HUD’s Office of Public and Indian Housing (PIH) Implements $50 Million Voucher Mobility Demonstration

HUD’s Office of Public and Indian Housing (PIH) published a notice in the Federal Register on July 15 implementing the Housing Choice Voucher (HCV) $50 million mobility demonstration authorized by Congress through the appropriations acts of 2019 and 2020. The purpose of the demonstration is to provide voucher assistance and voucher mobility-related services to families with children to encourage and assist them to move to areas with lower poverty and to expand their access to areas with greater opportunities such as better schools, full-service grocery stores, and access to public transportation. HUD will evaluate the extent to which mobility-related services help families with children move to opportunity areas and the length of time families remain in opportunity areas. Of the $50 million, up to $10 million is for new (“incremental”) vouchers and $40 million is for providing voucher mobility-related services. A separate appropriation provides an additional $3 million to evaluate the effectiveness of strategies pursued by the demonstration. The demonstration is effective until October 1, 2028.

HUD will test whether providing mobility-related services to families with children results in moves to opportunity areas, compared to families in a control group who are not offered mobility services. HUD describes a range of services, such as pre-move support, housing search assistance, landlord outreach and support, family financial assistance, landlord financial incentives, and post-move/subsequent-move support.

HUD will require public housing agencies (PHAs) to offer voucher payment standards high enough to help families use vouchers to rent a home in opportunity areas where market rents are higher. The same payment standard will be given to families in the control group as to families receiving mobility services and incremental vouchers. HUD will also ask PHAs to describe existing or proposed policies to promote housing mobility, such as extended voucher search times and portability policies. 

The appropriations acts require that families eligible to participate voluntarily in the demonstration have at least one child under 18. Families that already have a voucher may participate, as well as families newly admitted from a PHA’s waiting list. Families will not be required to move to designated opportunity areas, nor will they be prohibited from moving to neighborhoods that are not opportunity areas. Families may end participation in mobility-related services at any time without affecting their vouchers, and families will not be terminated from the voucher program if they do not participate in mobility-related services.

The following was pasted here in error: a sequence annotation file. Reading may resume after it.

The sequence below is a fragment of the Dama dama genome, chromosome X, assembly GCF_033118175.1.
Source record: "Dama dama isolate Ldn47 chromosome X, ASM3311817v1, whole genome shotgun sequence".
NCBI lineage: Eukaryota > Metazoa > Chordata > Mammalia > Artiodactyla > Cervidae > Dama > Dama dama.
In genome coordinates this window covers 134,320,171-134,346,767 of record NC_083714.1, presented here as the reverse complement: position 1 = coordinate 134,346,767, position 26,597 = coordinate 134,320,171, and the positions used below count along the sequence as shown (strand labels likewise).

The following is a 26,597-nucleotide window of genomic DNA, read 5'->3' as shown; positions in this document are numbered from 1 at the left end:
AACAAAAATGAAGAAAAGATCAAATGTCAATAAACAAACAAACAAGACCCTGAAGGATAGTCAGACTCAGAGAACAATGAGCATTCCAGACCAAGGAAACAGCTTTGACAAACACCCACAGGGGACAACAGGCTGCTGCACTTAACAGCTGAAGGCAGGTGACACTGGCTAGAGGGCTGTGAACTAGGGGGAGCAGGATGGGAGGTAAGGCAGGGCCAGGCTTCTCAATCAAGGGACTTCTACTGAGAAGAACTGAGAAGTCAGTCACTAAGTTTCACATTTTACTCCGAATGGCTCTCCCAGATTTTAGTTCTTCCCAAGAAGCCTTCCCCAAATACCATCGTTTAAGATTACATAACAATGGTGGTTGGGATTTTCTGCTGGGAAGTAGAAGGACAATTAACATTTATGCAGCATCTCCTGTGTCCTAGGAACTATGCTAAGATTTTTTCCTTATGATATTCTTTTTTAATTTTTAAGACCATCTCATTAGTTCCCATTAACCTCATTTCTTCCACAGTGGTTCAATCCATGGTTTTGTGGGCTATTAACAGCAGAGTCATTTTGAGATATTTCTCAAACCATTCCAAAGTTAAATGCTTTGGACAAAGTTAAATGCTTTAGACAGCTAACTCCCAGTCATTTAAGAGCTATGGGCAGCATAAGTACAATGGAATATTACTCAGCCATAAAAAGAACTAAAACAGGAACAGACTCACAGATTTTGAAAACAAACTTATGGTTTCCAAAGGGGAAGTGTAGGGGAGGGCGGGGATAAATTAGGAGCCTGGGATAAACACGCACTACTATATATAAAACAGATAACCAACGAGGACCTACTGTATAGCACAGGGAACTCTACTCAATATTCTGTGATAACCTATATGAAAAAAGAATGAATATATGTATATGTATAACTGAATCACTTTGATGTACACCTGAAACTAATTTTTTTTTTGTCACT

The demonstration will have two different “treatment groups.” The first will receive comprehensive mobility-related services (CMRS). The second treatment group will receive a subset of the comprehensive housing mobility-related services, called selected mobility-related services (SMRS). The demonstration might suggest that using only individual elements of a subset is a more cost-effective approach to achieving mobility than using a broader comprehensive array of services. HUD anticipates adding SMRS in years three through six of the demonstration. Both CMRS and SMRS will be offered in years four through six.  

The demonstration will have a control group recruited and enrolled concurrently with the treatment groups. The demonstration will recruit and enroll two different groups for both treatment and control: existing voucher holders and new admissions.

The demonstration includes four statutory categories of eligibility, referred to as “PHA sites”:

  • PHA Partnerships consisting of agencies that, together, serve areas with high concentrations of voucher holders in poor, low-opportunity neighborhoods yet that have an adequate number of moderately priced rental units in high-opportunity areas.
  • PHAs in planned or partial consortia of PHAs that include at least one PHA with a high-performing Family Self-Sufficiency (FSS) program.
  • PHAs in planned or partial consortia of PHAs that serve jurisdictions in a single region, including one or more small PHAs and that will consolidate mobility-focused operations.
  • A single PHA that serves areas with high concentrations of voucher holders in poor, low-opportunity neighborhoods yet that have an adequate number of moderately priced rental units in high-opportunity areas

HUD estimates that the $40 million for mobility-related services can assist at least 9,500 families. Each PHA site must have at least 1,950 families with children, enrolling at least 650 families for CMRS, at least 650 families for SMRS, and at least 650 families for the control group.

The statute authorized up to $10 million for new incremental vouchers, called MDVs, and HUD anticipates about 1,000 new MDVs will be made available and assigned to one of the two treatment groups. PHAs must agree to make some regular turnover vouchers available for new admissions. HUD estimates that there will be about 500 regular turnover vouchers assigned to the control group.

HUD is requiring PHAs to establish a waiting list preference for MDVs, any subsequent MDV turnovers, and regular turnover vouchers. The waiting list preference is for families with at least one child aged 13 and under that live in census tracts with a family poverty rate of 30% or higher.

HUD expects to make five to ten awards for MDVs and mobility-related services, ranging from $4 million to $10 million. HUD expects to announce awards under this demonstration in December 2020.

The Federal Register notice is at:

More information about the Housing Choice Voucher program is on page 4-1 of NLIHC’s 2020 Advocates’ Guide.